“I have always been honest about my situation. I told them I already had wives when I approached them.” “My wives were all virgins,” he said, adding that most of his wives had just graduated from Primary school when he met them. They were young and had never experienced adult life except for his eldest wife. “Why bother going to school or work? Smart women only give [men] heart attacks. They ask too many questions!” Ole Maperu said. “Smart women think too much and use their logic and common sense. The smarter they are, the more they want to know; then they are driven by their ego, and, in the end, they want to rule!” he said, his fist in front of his chest.The two women listened attentively. They seemed relaxed about the whole conversation.“I knew Ole Maperu because he came to my house. I was still in Primary school then,” said Naseei, the fourth wife. “I knew he already had three wives, but he was cute when he was younger you know,” she said.“It was some time before I really got to know him. I liked him, and was ready to be his fifth wife, plus the other four were nice to me,” Naisenya said, the other of the two wives present. She told how her parents approved the union on the condition that Ole Maperu promised to be “responsible.” They were married in 1980(before your blogger was born) and had two children. “It has been 34 years and it feels like I have sisters,” Naisenya said.She admitted there was tension in the beginning. “It took a year to get things straight and get used to it,” she said.“You can call me a playboy, but I have always been honest with all my wives, including about my desire to have sixth,” Ole Maperu said, eliciting some pained looks from his wives, in spite of his hearty burst of laughter.

Although polygamy is allowed within Maasai community, the general public does not necessarily like or agree with it.“People think when you share a husband, then you have to split the cows, goats, land etc. That is followed by the fear that there will be sexual dissatisfaction. I am telling you, and you can check this with my wives, there’s no problem with that,” Ole Maperu boasted. “If one wife has had her orgasm, she doesn’t mind giving me to the other wives. If a woman is given a perfect orgasm, then there’s no more demand. You just have to increase your stamina. Now, that part of my secret.” Ole Maperu also admitted that conflicts arise from time to time, but never to the level that they can’t be worked out and the two wives agreed. Children are all brought up together, and they are used to having several mothers whom they call auntie and who raise and baby-sit them giving them baths, feeding them and taking them to school. Most of Ole Maperu’s children nine sons and eight daughters, are graduates; seven are still in Primary and five others High school. The youngest is a 7-year-old boy in kindergarten.In the Ole Maperu residence, polygamy is normal, and the only form of marriage the women know. No doubt most Maasai women are resigned to that life because it is their philosophy. They don’t have complex minds like modern women of other communities in Tanzania who have the need for self-esteem and beauty and as such they accept their lives wholeheartedly. As these women were raised with many children, they were used to sharing everything when they were kids, and now they share a husband.The lesson I learned was that Women from the Maasai community of Arusha and Manyara regions are against polygamous marriages that convert them into older wives’ slaves but they can hardly speak out.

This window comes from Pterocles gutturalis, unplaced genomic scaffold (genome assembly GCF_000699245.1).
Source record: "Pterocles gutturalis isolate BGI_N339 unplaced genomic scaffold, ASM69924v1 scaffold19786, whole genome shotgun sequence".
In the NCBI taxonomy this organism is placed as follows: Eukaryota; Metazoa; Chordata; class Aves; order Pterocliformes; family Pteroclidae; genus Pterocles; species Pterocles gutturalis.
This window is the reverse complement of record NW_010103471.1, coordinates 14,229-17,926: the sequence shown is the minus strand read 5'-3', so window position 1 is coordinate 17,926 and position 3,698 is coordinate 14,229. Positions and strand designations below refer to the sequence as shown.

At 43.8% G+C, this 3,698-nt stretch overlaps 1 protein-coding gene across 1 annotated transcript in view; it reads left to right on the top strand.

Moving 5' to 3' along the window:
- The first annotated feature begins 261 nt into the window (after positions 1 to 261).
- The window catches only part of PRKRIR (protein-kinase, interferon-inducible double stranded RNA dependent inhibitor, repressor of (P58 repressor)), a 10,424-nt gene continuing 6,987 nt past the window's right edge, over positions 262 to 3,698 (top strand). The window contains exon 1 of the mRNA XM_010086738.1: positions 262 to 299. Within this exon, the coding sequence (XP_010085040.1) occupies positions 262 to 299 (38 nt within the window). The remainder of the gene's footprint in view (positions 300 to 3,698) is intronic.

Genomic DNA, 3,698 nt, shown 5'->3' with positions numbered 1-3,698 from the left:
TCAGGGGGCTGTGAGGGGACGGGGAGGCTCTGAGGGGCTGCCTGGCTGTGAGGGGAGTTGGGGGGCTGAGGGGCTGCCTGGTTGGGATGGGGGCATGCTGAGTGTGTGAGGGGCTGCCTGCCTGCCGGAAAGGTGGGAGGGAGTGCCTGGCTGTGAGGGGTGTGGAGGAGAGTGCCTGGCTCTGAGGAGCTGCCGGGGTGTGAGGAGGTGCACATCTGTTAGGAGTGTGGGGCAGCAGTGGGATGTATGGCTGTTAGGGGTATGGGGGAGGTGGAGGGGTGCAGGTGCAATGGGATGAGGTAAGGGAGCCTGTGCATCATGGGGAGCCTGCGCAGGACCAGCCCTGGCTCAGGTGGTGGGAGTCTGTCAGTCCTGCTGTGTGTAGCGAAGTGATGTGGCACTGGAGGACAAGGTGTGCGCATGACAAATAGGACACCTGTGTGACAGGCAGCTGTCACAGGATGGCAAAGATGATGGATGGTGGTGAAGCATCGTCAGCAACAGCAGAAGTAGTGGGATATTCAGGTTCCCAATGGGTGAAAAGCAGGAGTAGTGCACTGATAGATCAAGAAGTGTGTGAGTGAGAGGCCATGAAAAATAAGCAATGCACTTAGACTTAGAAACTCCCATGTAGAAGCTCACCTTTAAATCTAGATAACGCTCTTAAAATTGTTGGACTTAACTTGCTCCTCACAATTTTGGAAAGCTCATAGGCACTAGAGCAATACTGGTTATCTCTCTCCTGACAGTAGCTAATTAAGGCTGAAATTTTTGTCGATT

Contador Harrison